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Diabet Med. 1992 Oct;9(8):739-43.

Influence of ripeness of banana on the blood glucose and insulin response in type 2 diabetic subjects.

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Department of Endocrinology and Diabetes, Aarhus Amtssygehus, Denmark.


Banana is a popular and tasty fruit which often is restricted in the diet prescribed for diabetic patients owing to the high content of free sugars. However, in under-ripe bananas starch constitutes 80-90% of the carbohydrate content, which as the banana ripens changes into free sugars. To study the effect of ripening on the postprandial blood glucose and insulin responses to banana, 10 type 2 (non-insulin-dependent) diabetic subjects consumed three meals, consisting of 120 g under-ripe banana, 120 g over-ripe banana or 40 g white bread on separate days. The mean postprandial blood glucose response area to white bread (181 +/- 45 mmol l-1 x 240 min) was significantly higher compared with under-ripe banana (62 +/- 17 mmol l-1 x 240 min: p < 0.01) and over-ripe banana (106 +/- 17 mmol l-1 x 240 min: p < 0.01). Glycaemic indices of the under-ripe and over-ripe bananas differed (43 +/- 10 and 74 +/- 9: p < 0.01). The mean insulin response areas to the three meals were similar: 6618 +/- 1398 pmol l-1 x 240 min (white bread), 7464 +/- 1800 pmol l-1 x 240 min (under-ripe banana) and 8292 +/- 2406 pmol l-1 x 240 min (over-ripe banana). The low glycaemic response of under-ripe compared with over-ripe bananas may be ascribed to the high starch content, which has previously been found to be only hydrolysed slowly by alfa-amylase in humans.(ABSTRACT TRUNCATED AT 250 WORDS).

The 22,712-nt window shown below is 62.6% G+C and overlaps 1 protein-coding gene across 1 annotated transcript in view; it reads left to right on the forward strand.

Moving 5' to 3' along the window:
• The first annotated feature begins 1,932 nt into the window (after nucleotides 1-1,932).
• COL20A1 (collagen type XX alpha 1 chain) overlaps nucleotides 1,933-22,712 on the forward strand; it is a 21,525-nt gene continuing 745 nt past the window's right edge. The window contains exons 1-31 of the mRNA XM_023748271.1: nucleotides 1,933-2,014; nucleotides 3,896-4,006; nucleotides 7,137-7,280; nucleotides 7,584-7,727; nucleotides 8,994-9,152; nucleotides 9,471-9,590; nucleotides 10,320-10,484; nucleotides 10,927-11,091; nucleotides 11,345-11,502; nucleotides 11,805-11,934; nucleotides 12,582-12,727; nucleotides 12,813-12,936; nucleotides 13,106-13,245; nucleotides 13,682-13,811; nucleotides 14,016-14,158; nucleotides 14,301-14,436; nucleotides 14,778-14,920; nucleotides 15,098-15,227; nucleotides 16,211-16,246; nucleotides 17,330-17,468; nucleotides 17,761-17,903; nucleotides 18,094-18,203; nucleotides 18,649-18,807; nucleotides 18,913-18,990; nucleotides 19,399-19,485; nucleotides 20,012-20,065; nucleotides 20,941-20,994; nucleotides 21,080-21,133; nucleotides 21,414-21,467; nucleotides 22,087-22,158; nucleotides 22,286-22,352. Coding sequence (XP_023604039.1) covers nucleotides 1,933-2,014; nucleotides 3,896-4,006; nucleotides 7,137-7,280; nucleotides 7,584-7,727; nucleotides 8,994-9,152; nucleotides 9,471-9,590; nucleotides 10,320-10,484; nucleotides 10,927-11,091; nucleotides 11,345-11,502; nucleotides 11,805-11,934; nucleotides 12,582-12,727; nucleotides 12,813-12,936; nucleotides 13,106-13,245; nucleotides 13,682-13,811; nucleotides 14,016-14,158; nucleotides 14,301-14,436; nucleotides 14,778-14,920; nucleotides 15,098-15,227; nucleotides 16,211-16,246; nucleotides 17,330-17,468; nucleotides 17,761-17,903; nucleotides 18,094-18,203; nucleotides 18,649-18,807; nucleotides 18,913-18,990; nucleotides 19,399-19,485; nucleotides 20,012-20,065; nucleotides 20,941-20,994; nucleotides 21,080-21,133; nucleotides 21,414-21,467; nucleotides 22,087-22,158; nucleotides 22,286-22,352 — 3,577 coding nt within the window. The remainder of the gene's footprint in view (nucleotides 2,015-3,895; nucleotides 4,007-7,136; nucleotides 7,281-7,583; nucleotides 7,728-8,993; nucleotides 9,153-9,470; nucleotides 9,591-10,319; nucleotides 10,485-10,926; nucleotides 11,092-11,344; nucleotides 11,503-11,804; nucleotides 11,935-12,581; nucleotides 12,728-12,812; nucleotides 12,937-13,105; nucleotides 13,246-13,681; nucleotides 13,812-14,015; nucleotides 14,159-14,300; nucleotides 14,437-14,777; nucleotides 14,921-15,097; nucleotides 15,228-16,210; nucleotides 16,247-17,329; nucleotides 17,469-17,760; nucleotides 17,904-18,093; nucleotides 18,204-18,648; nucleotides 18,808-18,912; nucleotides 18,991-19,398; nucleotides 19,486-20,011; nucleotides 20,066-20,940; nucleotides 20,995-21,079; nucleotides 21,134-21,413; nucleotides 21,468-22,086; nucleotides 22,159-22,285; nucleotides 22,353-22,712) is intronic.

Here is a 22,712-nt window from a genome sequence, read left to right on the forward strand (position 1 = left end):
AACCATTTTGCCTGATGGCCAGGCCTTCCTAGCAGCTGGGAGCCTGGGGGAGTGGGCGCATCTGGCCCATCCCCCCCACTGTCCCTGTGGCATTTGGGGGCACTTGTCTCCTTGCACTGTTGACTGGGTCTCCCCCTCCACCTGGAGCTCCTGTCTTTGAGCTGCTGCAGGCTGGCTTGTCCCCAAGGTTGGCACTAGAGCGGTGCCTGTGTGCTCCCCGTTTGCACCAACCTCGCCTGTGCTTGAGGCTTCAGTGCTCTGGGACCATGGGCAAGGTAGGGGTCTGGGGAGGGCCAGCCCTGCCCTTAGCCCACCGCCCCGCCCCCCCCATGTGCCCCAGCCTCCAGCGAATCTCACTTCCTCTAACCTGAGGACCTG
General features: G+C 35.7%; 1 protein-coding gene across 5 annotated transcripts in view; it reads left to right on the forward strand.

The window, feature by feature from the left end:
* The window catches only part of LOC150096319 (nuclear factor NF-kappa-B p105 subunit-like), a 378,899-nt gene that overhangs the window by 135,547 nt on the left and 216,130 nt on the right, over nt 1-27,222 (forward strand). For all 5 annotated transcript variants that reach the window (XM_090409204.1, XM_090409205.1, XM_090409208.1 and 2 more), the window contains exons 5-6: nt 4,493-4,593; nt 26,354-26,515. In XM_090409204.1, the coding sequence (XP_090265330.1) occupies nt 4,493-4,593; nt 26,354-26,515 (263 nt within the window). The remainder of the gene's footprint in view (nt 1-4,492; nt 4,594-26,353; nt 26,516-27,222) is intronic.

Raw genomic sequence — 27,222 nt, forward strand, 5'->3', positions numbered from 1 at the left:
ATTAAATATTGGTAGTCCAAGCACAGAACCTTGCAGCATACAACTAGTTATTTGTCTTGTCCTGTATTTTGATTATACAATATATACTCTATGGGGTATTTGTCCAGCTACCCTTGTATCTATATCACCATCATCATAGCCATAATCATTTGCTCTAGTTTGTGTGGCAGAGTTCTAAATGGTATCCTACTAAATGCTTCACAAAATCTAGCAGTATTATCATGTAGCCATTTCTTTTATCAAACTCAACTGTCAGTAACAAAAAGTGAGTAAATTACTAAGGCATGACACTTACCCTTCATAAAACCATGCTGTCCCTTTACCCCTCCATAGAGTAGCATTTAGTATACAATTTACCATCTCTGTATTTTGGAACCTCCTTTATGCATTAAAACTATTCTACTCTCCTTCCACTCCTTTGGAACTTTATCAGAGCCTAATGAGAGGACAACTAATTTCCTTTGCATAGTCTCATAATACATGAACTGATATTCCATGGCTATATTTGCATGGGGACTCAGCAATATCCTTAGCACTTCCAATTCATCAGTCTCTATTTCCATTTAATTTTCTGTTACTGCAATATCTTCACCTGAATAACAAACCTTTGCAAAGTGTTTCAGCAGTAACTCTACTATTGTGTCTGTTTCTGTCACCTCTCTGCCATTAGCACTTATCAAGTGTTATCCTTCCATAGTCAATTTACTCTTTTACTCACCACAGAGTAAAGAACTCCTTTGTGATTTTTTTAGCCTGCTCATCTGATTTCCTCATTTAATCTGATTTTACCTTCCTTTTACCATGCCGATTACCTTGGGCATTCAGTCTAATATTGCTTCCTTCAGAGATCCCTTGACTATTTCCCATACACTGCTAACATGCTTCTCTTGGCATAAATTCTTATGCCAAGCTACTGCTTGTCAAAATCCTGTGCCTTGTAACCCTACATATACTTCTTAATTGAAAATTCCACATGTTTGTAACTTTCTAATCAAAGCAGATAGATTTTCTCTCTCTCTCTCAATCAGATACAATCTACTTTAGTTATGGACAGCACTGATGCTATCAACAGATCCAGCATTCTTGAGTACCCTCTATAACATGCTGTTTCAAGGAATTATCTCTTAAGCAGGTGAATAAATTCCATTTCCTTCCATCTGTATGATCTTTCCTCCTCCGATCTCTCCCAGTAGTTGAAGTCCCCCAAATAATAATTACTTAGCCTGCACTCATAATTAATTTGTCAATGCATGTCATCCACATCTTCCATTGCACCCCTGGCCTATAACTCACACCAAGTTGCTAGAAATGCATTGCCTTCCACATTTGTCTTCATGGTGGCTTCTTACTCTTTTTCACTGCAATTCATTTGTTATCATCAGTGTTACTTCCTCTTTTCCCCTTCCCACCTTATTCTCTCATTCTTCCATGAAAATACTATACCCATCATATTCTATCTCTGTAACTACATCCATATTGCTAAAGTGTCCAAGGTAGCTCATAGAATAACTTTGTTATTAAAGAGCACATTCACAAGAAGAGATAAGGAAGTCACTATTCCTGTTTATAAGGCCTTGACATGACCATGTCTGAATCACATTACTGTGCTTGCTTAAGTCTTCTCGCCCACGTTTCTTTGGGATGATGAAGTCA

[Indexed for MEDLINE]

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